This book was not originally written for you. Nevertheless, it may well transform your perspective on hiking and the Carpathians. At least this is what it has done for many. 

The Carpathian Games was intended for a circle of nature-loving fellows in the early 1980s in Czechoslovakia. It was published unofficially since its “truths were not for everyone’s ears.” However, words of the text were so touching that people would copy them on typewriters and circulate it amongst friends.

Some read the Carpathian Games as an account of the desire for freedom during communist times. The author of this book, Miloslav Nevrlý, led a scout group disguised as a tourist sports club, because scouting was banned after communist armies invaded the country. In the mid-1970s, Míla (short for Miloslav in Czech) started taking the group to the Romanian Carpathians, mountains where tourists, rules, maps and surveillance were scarce. They hyperbolically named their fellowship the ‘Society for Exploration of the Romanian Mountains’. Those few summer weeks provided the much-needed remedy of freedom. The far-away mountains became an exercise field for woodcraft and scouting virtues.

Others read the Carpathian Games as a transformative text. Míla uplifts hiking from a pastime activity into a source of wisdom. Referring back to generations of pilgrims, he finds a connection with the universe while on voyage – at the mercy of the elements and good will of strangers. He describes the deep joy of a mystic born from what the rest of the world would consider misery. To invite everyone into this fellowship, Míla intimately addresses the reader as a “little brother,” which has nothing to do with gender.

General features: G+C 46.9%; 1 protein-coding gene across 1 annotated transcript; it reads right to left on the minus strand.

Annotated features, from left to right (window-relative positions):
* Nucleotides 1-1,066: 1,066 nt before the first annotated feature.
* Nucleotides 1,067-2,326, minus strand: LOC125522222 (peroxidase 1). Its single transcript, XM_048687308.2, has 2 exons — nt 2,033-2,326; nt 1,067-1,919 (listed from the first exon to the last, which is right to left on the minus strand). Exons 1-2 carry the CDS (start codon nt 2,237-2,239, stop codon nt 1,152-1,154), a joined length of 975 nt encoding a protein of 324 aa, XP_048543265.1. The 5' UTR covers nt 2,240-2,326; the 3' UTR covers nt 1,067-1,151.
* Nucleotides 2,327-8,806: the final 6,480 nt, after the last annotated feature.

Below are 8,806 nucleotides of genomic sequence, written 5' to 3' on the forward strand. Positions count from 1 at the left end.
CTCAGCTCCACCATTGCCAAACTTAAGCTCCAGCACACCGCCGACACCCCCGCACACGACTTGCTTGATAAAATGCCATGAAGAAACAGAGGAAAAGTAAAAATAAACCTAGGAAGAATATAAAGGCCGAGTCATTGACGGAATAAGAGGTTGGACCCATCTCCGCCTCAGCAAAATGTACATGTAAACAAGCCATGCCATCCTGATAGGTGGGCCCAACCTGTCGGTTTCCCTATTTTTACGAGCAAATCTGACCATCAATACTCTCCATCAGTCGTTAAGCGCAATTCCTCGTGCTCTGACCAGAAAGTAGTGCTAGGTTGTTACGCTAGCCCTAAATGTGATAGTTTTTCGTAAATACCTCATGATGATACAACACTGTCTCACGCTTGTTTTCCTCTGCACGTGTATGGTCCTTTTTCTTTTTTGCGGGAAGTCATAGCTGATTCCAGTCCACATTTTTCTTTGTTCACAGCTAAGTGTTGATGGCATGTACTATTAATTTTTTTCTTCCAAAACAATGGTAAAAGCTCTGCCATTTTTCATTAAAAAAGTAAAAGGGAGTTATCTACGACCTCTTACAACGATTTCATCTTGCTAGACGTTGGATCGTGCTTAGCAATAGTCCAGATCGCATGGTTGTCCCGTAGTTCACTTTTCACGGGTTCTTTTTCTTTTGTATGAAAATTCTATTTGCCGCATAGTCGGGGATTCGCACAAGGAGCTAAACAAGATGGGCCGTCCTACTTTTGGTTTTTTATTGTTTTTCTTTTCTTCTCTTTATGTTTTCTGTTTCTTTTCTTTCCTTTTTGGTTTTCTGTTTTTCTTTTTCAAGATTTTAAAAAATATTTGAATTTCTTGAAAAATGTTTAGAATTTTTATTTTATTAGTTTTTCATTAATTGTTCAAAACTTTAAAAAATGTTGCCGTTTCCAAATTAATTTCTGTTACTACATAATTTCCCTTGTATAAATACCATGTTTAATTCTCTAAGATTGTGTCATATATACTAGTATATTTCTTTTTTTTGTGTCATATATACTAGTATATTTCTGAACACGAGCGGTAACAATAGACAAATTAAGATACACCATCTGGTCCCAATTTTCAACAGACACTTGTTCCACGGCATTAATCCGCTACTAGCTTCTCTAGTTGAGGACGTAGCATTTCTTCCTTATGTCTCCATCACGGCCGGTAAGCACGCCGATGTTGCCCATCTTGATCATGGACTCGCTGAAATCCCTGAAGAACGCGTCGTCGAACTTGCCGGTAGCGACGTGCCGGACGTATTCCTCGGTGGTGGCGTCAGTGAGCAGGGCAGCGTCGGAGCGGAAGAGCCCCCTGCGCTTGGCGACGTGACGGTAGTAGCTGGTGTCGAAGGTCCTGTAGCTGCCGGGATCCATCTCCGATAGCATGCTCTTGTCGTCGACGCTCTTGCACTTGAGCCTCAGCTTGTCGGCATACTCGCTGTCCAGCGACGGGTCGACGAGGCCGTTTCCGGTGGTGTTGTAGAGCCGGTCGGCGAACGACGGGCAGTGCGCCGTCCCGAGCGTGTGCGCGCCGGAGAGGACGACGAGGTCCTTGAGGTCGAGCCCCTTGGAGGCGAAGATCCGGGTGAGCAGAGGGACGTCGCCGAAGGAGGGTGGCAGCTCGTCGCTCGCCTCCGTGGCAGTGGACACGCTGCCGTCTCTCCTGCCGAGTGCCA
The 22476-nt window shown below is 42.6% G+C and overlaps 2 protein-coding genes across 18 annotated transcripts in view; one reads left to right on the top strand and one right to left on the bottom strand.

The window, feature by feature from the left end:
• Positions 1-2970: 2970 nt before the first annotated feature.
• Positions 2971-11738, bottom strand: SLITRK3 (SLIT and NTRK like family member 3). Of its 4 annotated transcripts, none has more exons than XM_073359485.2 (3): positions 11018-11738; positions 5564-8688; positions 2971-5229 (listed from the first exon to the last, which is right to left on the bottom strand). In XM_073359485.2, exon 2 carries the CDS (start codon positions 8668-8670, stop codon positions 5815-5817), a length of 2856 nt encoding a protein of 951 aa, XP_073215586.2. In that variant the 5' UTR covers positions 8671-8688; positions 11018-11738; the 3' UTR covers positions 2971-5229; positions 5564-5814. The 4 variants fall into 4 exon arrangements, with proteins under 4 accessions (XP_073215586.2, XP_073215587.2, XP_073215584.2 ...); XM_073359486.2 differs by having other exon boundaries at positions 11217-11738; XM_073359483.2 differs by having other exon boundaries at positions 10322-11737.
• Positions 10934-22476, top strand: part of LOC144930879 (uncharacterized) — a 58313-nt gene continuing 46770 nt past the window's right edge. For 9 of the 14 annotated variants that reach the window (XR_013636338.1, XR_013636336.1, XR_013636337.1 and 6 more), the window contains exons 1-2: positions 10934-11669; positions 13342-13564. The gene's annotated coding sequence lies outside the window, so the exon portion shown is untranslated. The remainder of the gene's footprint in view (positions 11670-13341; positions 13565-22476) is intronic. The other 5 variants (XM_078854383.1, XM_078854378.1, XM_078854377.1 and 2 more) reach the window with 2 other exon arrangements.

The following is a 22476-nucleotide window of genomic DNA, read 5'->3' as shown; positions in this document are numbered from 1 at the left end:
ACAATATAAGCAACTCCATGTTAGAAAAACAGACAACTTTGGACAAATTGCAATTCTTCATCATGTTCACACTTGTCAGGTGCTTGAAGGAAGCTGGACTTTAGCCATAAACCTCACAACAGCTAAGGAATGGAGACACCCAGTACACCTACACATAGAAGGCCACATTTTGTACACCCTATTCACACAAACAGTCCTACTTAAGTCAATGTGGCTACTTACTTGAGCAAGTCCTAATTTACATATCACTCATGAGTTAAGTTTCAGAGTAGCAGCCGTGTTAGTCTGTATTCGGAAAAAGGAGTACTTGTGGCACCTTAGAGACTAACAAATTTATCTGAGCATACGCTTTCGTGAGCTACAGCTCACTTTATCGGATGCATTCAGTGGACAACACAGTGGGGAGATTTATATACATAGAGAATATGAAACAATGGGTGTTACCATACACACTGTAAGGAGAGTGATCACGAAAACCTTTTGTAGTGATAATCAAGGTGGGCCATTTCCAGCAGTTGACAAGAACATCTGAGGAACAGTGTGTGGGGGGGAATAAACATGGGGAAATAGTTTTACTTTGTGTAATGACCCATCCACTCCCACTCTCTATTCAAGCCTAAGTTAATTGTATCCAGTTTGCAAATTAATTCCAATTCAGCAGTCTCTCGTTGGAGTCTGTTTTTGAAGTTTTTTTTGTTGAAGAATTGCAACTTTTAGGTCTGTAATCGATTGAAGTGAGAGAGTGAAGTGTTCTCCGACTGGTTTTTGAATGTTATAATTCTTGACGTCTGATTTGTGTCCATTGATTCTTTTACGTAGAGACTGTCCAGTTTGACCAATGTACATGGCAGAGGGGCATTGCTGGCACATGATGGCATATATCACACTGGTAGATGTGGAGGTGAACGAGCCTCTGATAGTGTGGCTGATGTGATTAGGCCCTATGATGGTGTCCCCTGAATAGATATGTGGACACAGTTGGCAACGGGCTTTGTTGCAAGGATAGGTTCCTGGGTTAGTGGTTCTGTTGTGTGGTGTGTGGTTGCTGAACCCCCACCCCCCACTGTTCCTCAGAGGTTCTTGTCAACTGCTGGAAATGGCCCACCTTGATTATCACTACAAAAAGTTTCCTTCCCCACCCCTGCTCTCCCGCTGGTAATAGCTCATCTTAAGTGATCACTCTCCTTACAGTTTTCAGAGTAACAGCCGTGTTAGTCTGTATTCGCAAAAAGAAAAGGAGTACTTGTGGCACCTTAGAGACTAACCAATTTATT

For some, this is the ideal hiking guide to the Romanian mountain ranges. It does not list transport options, trails and shelters – quite the opposite. The text brews intimate personal experience with a brief sketch of each range. Thus, the half a century old descriptions remain atemporal, despite the fact that the Romanian mountains are changing with the fast development of the country. The author, a professional naturalist, roughs out the places and leaves it upon the hikers to find their way.

After reading several games and mountain depictions, you shall understand why the translation into English was a must. Many of us had difficulties describing to fellow hikers the essence of the book that brought thousands of Czech and Slovak pilgrims to the Romanian mountains. Meeting there, they quote from the Carpathian Games by heart and read the book while sitting around campfires. Accept the invitation, the fire is about to start burning.